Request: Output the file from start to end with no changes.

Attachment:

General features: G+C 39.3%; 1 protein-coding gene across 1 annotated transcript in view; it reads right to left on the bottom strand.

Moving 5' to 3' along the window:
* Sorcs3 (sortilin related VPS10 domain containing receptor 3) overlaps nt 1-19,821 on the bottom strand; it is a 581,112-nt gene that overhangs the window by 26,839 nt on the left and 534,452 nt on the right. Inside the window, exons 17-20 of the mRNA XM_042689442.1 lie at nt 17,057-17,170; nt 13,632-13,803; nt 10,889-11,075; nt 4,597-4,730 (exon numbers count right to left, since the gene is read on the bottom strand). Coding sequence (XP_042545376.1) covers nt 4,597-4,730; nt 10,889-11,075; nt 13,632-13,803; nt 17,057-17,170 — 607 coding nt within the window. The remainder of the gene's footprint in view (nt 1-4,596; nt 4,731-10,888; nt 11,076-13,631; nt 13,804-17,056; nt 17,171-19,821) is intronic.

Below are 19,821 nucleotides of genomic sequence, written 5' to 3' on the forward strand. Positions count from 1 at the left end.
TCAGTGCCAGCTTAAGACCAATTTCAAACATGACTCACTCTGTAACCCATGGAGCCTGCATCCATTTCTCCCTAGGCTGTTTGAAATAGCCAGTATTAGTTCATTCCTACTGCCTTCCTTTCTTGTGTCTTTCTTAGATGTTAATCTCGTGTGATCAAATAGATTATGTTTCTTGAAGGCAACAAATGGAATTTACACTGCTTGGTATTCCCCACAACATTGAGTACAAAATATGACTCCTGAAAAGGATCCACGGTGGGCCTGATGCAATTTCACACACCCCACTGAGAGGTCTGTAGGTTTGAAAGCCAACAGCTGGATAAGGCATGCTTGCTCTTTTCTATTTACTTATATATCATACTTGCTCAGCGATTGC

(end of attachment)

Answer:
General features: G+C 39.3%; 1 protein-coding gene across 1 annotated transcript in view; it reads right to left on the bottom strand.

Moving 5' to 3' along the window:
* Sorcs3 (sortilin related VPS10 domain containing receptor 3) overlaps nt 1-19,821 on the bottom strand; it is a 581,112-nt gene that overhangs the window by 26,839 nt on the left and 534,452 nt on the right. Inside the window, exons 17-20 of the mRNA XM_042689442.1 lie at nt 17,057-17,170; nt 13,632-13,803; nt 10,889-11,075; nt 4,597-4,730 (exon numbers count right to left, since the gene is read on the bottom strand). Coding sequence (XP_042545376.1) covers nt 4,597-4,730; nt 10,889-11,075; nt 13,632-13,803; nt 17,057-17,170 — 607 coding nt within the window. The remainder of the gene's footprint in view (nt 1-4,596; nt 4,731-10,888; nt 11,076-13,631; nt 13,804-17,056; nt 17,171-19,821) is intronic.

Below are 19,821 nucleotides of genomic sequence, written 5' to 3' on the forward strand. Positions count from 1 at the left end.
TCAGTGCCAGCTTAAGACCAATTTCAAACATGACTCACTCTGTAACCCATGGAGCCTGCATCCATTTCTCCCTAGGCTGTTTGAAATAGCCAGTATTAGTTCATTCCTACTGCCTTCCTTTCTTGTGTCTTTCTTAGATGTTAATCTCGTGTGATCAAATAGATTATGTTTCTTGAAGGCAACAAATGGAATTTACACTGCTTGGTATTCCCCACAACATTGAGTACAAAATATGACTCCTGAAAAGGATCCACGGTGGGCCTGATGCAATTTCACACACCCCACTGAGAGGTCTGTAGGTTTGAAAGCCAACAGCTGGATAAGGCATGCTTGCTCTTTTCTATTTACTTATATATCATACTTGCTCAGCGATTGC